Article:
Marcus Rashford pens Spectator article – after story about him disappears

By Matt Mathers
PA

Footballer Marcus Rashford has written an article for the right-leaning politics magazine The Spectator, outlining why he chooses to campaign on social issues off the pitch.

It comes just weeks after the Manchester United and England star, 23, said on Twitter that the outlet had been planning to run a negative story about "how I have benefitted commercially in the last 18 months."

"Why has there always got to be a motive?" Mr Rashford asked his five million followers in July. "Why can’t we just do the right thing?" he added.

The story never materialised.

Writing for the magazine this week the striker, whose campaigning last year forced the government into U-turns on extending free school meals over summer and Christmas holidays, explains why "I don't stick with football".

Mr Rashford, who grew up in a deprived part of Manchester and received free school meals himself, said campaigners are "stronger in numbers".

"With a shared focus, people from different cultures, nationalities, races, sexual orientations, political affiliations and religions can unite to achieve incredible things," the 23-year-old said.

He also said he would "be doing [my] community and my family a disservice if I did not use my platform to speak on behalf of the millions whose voices are not being heard.”

He added: "Disappointingly for some, the ‘stick to football’ advice doesn’t cut it where I’m from. See, when my community had nothing to call their own, they always found something in the way of kindness to give me."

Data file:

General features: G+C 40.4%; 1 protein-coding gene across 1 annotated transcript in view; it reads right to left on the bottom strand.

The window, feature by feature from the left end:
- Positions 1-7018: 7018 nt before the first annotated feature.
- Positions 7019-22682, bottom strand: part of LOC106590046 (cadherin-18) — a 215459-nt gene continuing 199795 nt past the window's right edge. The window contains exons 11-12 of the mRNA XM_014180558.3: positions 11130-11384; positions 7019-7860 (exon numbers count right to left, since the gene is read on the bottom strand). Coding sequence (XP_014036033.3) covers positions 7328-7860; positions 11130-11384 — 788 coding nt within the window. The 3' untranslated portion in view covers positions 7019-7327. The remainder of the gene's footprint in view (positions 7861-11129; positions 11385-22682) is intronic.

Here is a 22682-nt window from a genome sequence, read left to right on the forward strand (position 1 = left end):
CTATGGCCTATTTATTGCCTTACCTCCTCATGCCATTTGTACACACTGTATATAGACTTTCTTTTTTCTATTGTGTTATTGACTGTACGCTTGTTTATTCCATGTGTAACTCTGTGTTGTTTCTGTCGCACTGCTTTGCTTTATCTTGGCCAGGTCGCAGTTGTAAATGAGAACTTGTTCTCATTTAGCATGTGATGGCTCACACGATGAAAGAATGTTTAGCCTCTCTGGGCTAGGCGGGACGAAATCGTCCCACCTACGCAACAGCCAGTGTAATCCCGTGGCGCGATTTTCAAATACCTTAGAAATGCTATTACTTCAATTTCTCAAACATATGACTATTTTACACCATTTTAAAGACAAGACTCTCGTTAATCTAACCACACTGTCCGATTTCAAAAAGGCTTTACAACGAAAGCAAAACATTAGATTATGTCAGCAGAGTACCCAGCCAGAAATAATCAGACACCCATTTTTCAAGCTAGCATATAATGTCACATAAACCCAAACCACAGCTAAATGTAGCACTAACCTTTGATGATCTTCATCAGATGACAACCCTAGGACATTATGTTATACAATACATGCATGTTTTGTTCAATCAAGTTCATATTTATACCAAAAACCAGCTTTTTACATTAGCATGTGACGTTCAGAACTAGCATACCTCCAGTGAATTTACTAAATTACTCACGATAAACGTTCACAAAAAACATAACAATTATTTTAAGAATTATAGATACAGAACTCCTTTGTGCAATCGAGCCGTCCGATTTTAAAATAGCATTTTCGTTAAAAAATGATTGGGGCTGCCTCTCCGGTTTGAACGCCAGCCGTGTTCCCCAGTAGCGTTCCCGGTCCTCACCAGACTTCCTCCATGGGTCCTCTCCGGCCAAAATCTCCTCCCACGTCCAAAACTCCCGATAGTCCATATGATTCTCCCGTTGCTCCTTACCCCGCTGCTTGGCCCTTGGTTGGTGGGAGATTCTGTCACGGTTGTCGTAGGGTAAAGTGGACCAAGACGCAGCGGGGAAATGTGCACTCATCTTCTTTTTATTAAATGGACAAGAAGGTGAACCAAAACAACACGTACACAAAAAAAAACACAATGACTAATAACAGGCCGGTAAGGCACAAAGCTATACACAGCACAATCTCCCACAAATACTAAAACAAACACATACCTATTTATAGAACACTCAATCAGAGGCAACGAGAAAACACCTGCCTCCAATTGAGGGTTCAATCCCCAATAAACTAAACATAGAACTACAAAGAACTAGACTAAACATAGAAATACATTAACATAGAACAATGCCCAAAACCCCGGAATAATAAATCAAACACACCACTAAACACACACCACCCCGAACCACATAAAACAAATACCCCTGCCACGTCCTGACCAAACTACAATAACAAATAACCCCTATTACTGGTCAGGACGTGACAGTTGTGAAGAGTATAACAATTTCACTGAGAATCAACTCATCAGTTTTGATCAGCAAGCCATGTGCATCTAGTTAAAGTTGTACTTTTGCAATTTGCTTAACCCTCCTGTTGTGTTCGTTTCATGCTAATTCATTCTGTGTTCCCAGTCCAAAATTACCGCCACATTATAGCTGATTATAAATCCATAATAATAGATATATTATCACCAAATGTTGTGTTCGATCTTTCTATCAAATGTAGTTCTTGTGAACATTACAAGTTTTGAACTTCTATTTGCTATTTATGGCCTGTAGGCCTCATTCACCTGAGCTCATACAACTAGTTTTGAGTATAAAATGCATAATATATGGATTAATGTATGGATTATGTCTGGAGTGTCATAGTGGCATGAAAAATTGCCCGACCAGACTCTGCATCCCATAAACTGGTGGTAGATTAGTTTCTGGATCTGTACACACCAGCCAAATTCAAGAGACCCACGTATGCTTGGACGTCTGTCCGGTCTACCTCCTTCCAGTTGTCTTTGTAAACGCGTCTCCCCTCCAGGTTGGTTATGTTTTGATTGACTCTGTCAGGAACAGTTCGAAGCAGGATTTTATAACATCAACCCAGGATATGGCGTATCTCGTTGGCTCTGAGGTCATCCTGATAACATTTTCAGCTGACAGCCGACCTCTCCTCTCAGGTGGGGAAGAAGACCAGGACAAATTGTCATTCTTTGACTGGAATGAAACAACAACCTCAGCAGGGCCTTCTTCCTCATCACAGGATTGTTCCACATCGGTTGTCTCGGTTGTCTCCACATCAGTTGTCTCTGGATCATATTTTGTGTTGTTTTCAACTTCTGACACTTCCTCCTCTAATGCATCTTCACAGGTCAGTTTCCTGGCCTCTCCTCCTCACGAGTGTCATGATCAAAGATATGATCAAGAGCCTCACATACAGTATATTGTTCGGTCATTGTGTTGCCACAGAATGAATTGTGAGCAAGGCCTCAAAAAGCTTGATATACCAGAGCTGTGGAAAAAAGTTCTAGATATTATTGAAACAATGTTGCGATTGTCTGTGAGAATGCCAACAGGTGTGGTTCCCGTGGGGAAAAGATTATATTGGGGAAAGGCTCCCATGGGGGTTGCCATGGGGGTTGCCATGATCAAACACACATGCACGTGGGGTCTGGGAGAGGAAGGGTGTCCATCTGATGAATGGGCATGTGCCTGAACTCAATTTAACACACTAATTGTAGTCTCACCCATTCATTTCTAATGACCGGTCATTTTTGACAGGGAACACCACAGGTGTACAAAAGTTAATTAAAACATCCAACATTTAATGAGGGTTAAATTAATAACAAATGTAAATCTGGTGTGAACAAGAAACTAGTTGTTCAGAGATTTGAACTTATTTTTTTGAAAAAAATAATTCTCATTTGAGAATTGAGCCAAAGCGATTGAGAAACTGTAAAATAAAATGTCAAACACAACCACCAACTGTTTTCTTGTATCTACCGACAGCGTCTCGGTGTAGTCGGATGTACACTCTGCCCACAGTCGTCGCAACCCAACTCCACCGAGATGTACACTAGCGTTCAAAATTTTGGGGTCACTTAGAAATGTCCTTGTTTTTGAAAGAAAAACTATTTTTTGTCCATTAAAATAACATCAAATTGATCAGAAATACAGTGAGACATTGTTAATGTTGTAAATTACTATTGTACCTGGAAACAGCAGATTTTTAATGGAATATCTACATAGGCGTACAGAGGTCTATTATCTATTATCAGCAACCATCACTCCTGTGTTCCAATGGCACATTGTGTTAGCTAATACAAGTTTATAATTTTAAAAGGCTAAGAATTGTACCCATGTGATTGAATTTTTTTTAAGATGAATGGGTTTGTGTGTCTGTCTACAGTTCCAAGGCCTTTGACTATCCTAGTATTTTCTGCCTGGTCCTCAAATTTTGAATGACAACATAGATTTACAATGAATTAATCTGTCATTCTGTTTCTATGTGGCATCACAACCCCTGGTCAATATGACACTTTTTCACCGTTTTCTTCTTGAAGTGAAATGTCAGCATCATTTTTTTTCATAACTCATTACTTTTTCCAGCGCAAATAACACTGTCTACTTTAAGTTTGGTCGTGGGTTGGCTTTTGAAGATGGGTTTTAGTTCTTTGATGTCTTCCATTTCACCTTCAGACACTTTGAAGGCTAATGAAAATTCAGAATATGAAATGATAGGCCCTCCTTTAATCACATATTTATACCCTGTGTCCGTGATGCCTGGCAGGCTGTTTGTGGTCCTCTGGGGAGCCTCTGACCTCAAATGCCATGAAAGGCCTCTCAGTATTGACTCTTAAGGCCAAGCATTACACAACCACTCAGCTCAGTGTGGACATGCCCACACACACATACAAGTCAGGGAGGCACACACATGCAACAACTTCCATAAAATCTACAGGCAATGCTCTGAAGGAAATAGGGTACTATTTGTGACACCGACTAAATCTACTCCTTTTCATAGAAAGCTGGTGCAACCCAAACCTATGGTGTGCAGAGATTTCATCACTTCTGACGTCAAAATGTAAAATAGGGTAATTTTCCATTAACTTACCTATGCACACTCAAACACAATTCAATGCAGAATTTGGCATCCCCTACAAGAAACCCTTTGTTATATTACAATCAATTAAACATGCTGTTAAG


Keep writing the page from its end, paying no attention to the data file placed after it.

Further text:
Some right-wing figures and publications had criticised the footballer, arguing that he should stay out of politics and concentrate on football.

But the Man Utd No 10 said his experiences as a child, coupled with Britain's food insecurity problem, will drive him to keep campaigning.

"While I wish I could say significant progress has been made to stabilise households suffering with food insecurity across the UK, the reality is it’s become much worse — 27 per cent worse than pre-pandemic," he wrote.

"In fact, you could fill 27 Wembley stadiums with the 2.5 million children who are struggling to know where their next meal is coming from today.”

The Spectator, chaired by Andrew Neil, the former BBC journalist who is now the face of GB News, earlier this year launched a “Wokeyleaks” series.

According to a Twitter account linked to the Wokeyleaks author, “Edward Snowflake AKA They/Them”, the series is a “regular column by an anonymous whistle-blower operating deep within the heart of the Social Justice Movement”.


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